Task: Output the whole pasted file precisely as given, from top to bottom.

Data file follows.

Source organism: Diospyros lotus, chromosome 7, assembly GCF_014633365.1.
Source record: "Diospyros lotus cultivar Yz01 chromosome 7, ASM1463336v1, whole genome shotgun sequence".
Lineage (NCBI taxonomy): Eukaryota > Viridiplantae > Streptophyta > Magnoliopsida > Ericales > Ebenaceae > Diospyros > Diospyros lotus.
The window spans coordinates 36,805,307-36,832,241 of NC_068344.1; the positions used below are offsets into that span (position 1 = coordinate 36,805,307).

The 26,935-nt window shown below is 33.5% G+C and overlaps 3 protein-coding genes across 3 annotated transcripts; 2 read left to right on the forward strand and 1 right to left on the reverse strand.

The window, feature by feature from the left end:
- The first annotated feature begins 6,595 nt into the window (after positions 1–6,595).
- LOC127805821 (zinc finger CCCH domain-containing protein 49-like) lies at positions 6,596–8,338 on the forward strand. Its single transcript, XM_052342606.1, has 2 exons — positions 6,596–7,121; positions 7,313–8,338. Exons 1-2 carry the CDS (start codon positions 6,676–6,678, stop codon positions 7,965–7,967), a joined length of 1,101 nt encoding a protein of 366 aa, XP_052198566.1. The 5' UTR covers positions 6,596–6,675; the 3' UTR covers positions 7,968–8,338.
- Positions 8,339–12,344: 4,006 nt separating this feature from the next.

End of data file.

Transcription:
Source organism: Diospyros lotus, chromosome 7, assembly GCF_014633365.1.
Source record: "Diospyros lotus cultivar Yz01 chromosome 7, ASM1463336v1, whole genome shotgun sequence".
Lineage (NCBI taxonomy): Eukaryota > Viridiplantae > Streptophyta > Magnoliopsida > Ericales > Ebenaceae > Diospyros > Diospyros lotus.
The window spans coordinates 36,805,307-36,832,241 of NC_068344.1; the positions used below are offsets into that span (position 1 = coordinate 36,805,307).

The 26,935-nt window shown below is 33.5% G+C and overlaps 3 protein-coding genes across 3 annotated transcripts; 2 read left to right on the forward strand and 1 right to left on the reverse strand.

The window, feature by feature from the left end:
- The first annotated feature begins 6,595 nt into the window (after positions 1–6,595).
- LOC127805821 (zinc finger CCCH domain-containing protein 49-like) lies at positions 6,596–8,338 on the forward strand. Its single transcript, XM_052342606.1, has 2 exons — positions 6,596–7,121; positions 7,313–8,338. Exons 1-2 carry the CDS (start codon positions 6,676–6,678, stop codon positions 7,965–7,967), a joined length of 1,101 nt encoding a protein of 366 aa, XP_052198566.1. The 5' UTR covers positions 6,596–6,675; the 3' UTR covers positions 7,968–8,338.
- Positions 8,339–12,344: 4,006 nt separating this feature from the next.